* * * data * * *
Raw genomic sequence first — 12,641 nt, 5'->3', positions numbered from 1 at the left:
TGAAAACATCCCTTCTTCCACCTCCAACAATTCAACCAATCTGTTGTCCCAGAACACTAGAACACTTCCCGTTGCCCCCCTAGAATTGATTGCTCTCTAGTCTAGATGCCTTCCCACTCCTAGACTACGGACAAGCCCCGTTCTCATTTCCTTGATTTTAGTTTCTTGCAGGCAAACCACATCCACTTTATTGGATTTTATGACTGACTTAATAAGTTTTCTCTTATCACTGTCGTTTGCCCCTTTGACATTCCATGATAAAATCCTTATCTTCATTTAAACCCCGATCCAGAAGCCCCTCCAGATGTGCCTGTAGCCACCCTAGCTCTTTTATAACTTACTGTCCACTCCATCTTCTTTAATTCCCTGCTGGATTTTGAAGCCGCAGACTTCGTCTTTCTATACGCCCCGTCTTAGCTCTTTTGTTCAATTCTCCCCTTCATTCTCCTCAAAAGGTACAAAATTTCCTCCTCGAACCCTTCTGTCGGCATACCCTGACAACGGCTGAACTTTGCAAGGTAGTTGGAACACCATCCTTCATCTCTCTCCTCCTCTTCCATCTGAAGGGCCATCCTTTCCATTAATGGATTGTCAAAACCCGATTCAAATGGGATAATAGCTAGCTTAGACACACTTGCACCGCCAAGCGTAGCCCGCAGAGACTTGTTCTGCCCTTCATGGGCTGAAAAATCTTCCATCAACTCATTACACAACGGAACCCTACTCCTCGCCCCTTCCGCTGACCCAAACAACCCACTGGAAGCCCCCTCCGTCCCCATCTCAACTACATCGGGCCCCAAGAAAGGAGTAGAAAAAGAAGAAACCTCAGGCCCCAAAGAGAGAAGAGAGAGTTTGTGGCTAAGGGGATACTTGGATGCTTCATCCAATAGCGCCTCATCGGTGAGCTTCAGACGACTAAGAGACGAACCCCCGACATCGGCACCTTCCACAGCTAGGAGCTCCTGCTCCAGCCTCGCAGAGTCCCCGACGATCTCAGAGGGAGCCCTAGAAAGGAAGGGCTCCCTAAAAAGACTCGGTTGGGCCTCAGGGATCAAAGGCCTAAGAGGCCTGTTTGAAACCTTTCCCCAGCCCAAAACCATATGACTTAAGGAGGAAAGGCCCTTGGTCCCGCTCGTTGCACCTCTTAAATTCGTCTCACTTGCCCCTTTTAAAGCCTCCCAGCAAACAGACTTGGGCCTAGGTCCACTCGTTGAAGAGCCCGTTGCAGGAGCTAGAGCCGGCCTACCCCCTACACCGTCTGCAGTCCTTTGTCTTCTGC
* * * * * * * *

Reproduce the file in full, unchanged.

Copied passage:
Raw genomic sequence first — 12,641 nt, 5'->3', positions numbered from 1 at the left:
TGAAAACATCCCTTCTTCCACCTCCAACAATTCAACCAATCTGTTGTCCCAGAACACTAGAACACTTCCCGTTGCCCCCCTAGAATTGATTGCTCTCTAGTCTAGATGCCTTCCCACTCCTAGACTACGGACAAGCCCCGTTCTCATTTCCTTGATTTTAGTTTCTTGCAGGCAAACCACATCCACTTTATTGGATTTTATGACTGACTTAATAAGTTTTCTCTTATCACTGTCGTTTGCCCCTTTGACATTCCATGATAAAATCCTTATCTTCATTTAAACCCCGATCCAGAAGCCCCTCCAGATGTGCCTGTAGCCACCCTAGCTCTTTTATAACTTACTGTCCACTCCATCTTCTTTAATTCCCTGCTGGATTTTGAAGCCGCAGACTTCGTCTTTCTATACGCCCCGTCTTAGCTCTTTTGTTCAATTCTCCCCTTCATTCTCCTCAAAAGGTACAAAATTTCCTCCTCGAACCCTTCTGTCGGCATACCCTGACAACGGCTGAACTTTGCAAGGTAGTTGGAACACCATCCTTCATCTCTCTCCTCCTCTTCCATCTGAAGGGCCATCCTTTCCATTAATGGATTGTCAAAACCCGATTCAAATGGGATAATAGCTAGCTTAGACACACTTGCACCGCCAAGCGTAGCCCGCAGAGACTTGTTCTGCCCTTCATGGGCTGAAAAATCTTCCATCAACTCATTACACAACGGAACCCTACTCCTCGCCCCTTCCGCTGACCCAAACAACCCACTGGAAGCCCCCTCCGTCCCCATCTCAACTACATCGGGCCCCAAGAAAGGAGTAGAAAAAGAAGAAACCTCAGGCCCCAAAGAGAGAAGAGAGAGTTTGTGGCTAAGGGGATACTTGGATGCTTCATCCAATAGCGCCTCATCGGTGAGCTTCAGACGACTAAGAGACGAACCCCCGACATCGGCACCTTCCACAGCTAGGAGCTCCTGCTCCAGCCTCGCAGAGTCCCCGACGATCTCAGAGGGAGCCCTAGAAAGGAAGGGCTCCCTAAAAAGACTCGGTTGGGCCTCAGGGATCAAAGGCCTAAGAGGCCTGTTTGAAACCTTTCCCCAGCCCAAAACCATATGACTTAAGGAGGAAAGGCCCTTGGTCCCGCTCGTTGCACCTCTTAAATTCGTCTCACTTGCCCCTTTTAAAGCCTCCCAGCAAACAGACTTGGGCCTAGGTCCACTCGTTGAAGAGCCCGTTGCAGGAGCTAGAGCCGGCCTACCCCCTACACCGTCTGCAGTCCTTTGTCTTCTGC